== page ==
Seems Simple Enough II

Last week we learned that building new schools should actually be a fairly simple process. That is if there were no politics involved. Developed a plan, appropriate the money, build the buildings. Ah, but how much money do we need and how much do we have. Let's figure it up.

Most everyone agrees that nobody wants higher property taxes. So how much money can the county provide for the building program without a tax increase?

The current adopted building plan consists of four projects. A new K-12 school at Greenback, A new 6-8 middle school in Loudon. Combining the two existing Loudon schools as a K-5 and expanding the cafeteria at Philadelphia. Total estimated cost for all four projects including all alternates, $43,434,039.00. Alternates are options that would be nice but not necessary to the project. Total estimated cost for all four projects with no alternates, $40,671,196.00.

New Greenback School-184,268 sq. ft., $26,440,888. W/O Alternates $24,668,878.00.
New Loudon Middle School-92,391 sq. ft., $13,117,151.00. W/O Alternates $12,126,318.00.
Combine Loudon Elementary & Middle. $2,500,000.00
Philadelphia Cafeteria Expansion- $1,376,000.00

For the sake of this article, let's use the highest figure of $43,434,039.00. Now we all know that this figure could be higher or lower depending on the construction and materials costs when we ever actually go to build.

Now the money. I'm going to try to boil this down as simple as possible but it is a little complicated. The building program will be financed through fund 156, The Rural Debt Fund. The county would borrow the money and the payment on the debt would come from this fund. The information below is what Commissioner Austin Shaver has presented to the commission. I've checked, rechecked and doubled checked his facts and figures just to be sure they're right.

Currently, there are 21.21 pennies designated to the Rural Debt Fund. These are property tax pennies that were designated by commission for the building program and other debts. Using to most conservative figures possible, each of these pennies is worth $145,548.00. That means that there is $3,087,836.00 going into the Rural Debt Fund annually. 

As of September, Rural Debt Fund had a reserve of 4.5 million dollars. By the end of February, this total will be much higher. There are currently three existing debts in Fund 156:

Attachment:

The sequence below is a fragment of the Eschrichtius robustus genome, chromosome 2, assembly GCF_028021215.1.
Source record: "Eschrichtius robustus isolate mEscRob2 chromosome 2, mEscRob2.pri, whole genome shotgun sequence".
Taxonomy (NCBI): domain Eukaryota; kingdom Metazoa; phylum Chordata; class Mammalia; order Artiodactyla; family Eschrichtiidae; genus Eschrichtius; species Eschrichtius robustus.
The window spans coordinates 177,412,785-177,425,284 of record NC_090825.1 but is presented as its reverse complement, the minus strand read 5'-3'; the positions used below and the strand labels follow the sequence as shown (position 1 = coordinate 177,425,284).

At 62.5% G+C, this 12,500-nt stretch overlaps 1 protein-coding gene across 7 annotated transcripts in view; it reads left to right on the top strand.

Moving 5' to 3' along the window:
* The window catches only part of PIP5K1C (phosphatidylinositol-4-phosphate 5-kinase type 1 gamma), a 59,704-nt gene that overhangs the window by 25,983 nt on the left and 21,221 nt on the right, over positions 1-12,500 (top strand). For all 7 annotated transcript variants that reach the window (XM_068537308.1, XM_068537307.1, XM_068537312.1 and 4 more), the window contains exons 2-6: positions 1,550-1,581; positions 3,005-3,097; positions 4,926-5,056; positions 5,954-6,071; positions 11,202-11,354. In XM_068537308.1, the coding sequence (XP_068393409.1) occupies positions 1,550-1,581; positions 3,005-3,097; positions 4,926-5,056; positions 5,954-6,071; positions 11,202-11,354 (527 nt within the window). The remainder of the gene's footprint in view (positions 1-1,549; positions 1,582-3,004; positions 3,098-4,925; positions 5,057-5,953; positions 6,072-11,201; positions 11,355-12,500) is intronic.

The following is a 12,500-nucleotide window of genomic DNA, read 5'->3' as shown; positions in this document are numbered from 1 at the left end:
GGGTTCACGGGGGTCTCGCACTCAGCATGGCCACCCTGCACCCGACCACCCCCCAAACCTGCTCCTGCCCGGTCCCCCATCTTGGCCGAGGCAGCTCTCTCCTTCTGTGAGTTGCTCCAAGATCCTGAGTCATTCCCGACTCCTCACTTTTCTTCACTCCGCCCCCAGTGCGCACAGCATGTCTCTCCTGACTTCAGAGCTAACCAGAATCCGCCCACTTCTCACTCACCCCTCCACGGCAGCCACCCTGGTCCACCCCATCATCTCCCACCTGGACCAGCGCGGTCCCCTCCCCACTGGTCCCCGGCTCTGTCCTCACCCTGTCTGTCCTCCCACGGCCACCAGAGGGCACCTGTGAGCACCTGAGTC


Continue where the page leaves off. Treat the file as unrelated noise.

-$3 million loan – Payoff is approximately $1.4 million;
-$1.9 million for various school projects (designs, roofs, etc…) -Payoff of the $900,000 requires approximately $700,000; -The remaining $1 million will be rolled into the total school building program funding per the commission’s statement at the time the money was allocated;
-$12.5 million that will require 6.87 pennies to maintain payments for final payoff in 2025.

The plan would be to pay off $3 million loan and the $900,000 with current Rural Debt Fund reserves still leaving 2.4 million in reserves. This would leave just the $12.5 million loan which will require about one million per year thru 2025 to pay off. Doing the math on all these numbers leave us with $2,087,000.00 per year that can be used to make a loan payment. Now remember, I'm using the most conservative numbers I can to make the point. The true revenues would be somewhat higher. Just being cautious. 

How much can the county borrow and payback with $2,087,000.00 per year? It all depends on the interest rate at the time we borrow the money. Here's how it breaks down.

$41 million for 30 years @ 3% = $2,074,291.80/year
$38.5 million for 30 years @ 3.5% = $2,074,586.40/year
$36.4 million for 30 years @ 4% = $2,085,350.04/year
$32.4 million for 30 years @ 5% = $2,087,162.52/year

As you can see, the final interest rate we get will make a big difference in the amount of money we can borrow but we will not know that till commission is ready to borrow the money. Some have argued that a 30 year loan would cost too much in interest over the life of the loan. But just because the loan is for 30 years doesn't prevent earlier payoff. Certainly a 20 year loan would cost less but so too would a 10 year loan or for that matter not borrowing at all would be the cheapest way out. But whether it's your home loan or a school loan, you borrow what you can afford to pay back.

Bottom line, the current proposed building program's estimated cost with everything is $43,434,039.00. With the funds available now, we can afford to borrow somewhere between $32.4 million to $41 million. That means the school board might have to reduce the size/scope of the building plan a little. Both new schools have areas where reductions could be made. The combining of the Loudon Elementary and Middle Schools couldn't even take place till the new middle school was completed and doesn't even have to be done. We can make the plan fit the money if commission would just give us a number. 

The school board has asked the commission repeatedly to give us a maximum amount of money we could expect for the building program. Thus far, they have declined our request. Rather, some taking issue with various parts of the building plan. Namely a new school at Greenback. 

We're there. The plan is ready, the money's there and to be perfectly honest, there's even more revenue already available now. It would just take too long to break it down in this story but it's there.

If I were one of those who was trying so hard to squash the new school at Greenback, I would probably come out with some fuzzy math backed up with information from the "professionals" that shows there's just not enough money to build Greenback but just enough to do everything else. But if I were one of those who wanted what's best for the students and the school system as a whole, I would be trying to find as much money as possible to do as much of the building program as possible.

I guess time will tell.